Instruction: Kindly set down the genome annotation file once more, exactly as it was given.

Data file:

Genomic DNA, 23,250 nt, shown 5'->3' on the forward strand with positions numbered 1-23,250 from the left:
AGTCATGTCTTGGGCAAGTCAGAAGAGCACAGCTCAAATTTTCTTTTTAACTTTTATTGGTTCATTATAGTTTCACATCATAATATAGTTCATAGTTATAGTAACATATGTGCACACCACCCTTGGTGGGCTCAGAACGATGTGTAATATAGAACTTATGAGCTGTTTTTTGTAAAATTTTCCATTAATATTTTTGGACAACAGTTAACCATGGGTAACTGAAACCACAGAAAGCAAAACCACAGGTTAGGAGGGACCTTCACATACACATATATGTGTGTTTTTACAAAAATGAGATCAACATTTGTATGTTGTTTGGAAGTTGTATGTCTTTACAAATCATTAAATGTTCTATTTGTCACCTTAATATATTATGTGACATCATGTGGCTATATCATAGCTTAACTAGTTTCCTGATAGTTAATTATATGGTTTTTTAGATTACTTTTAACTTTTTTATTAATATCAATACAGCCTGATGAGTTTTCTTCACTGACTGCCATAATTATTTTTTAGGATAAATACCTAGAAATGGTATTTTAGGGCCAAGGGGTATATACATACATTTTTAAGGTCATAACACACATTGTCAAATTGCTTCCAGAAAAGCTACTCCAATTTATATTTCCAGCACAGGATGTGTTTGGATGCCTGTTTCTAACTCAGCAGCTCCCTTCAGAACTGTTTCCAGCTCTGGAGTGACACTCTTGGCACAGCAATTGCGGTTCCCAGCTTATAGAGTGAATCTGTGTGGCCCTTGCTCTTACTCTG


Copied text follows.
Genomic DNA, 23,250 nt, shown 5'->3' on the forward strand with positions numbered 1-23,250 from the left:
AGTCATGTCTTGGGCAAGTCAGAAGAGCACAGCTCAAATTTTCTTTTTAACTTTTATTGGTTCATTATAGTTTCACATCATAATATAGTTCATAGTTATAGTAACATATGTGCACACCACCCTTGGTGGGCTCAGAACGATGTGTAATATAGAACTTATGAGCTGTTTTTTGTAAAATTTTCCATTAATATTTTTGGACAACAGTTAACCATGGGTAACTGAAACCACAGAAAGCAAAACCACAGGTTAGGAGGGACCTTCACATACACATATATGTGTGTTTTTACAAAAATGAGATCAACATTTGTATGTTGTTTGGAAGTTGTATGTCTTTACAAATCATTAAATGTTCTATTTGTCACCTTAATATATTATGTGACATCATGTGGCTATATCATAGCTTAACTAGTTTCCTGATAGTTAATTATATGGTTTTTTAGATTACTTTTAACTTTTTTATTAATATCAATACAGCCTGATGAGTTTTCTTCACTGACTGCCATAATTATTTTTTAGGATAAATACCTAGAAATGGTATTTTAGGGCCAAGGGGTATATACATACATTTTTAAGGTCATAACACACATTGTCAAATTGCTTCCAGAAAAGCTACTCCAATTTATATTTCCAGCACAGGATGTGTTTGGATGCCTGTTTCTAACTCAGCAGCTCCCTTCAGAACTGTTTCCAGCTCTGGAGTGACACTCTTGGCACAGCAATTGCGGTTCCCAGCTTATAGAGTGAATCTGTGTGGCCCTTGCTCTTACTCTG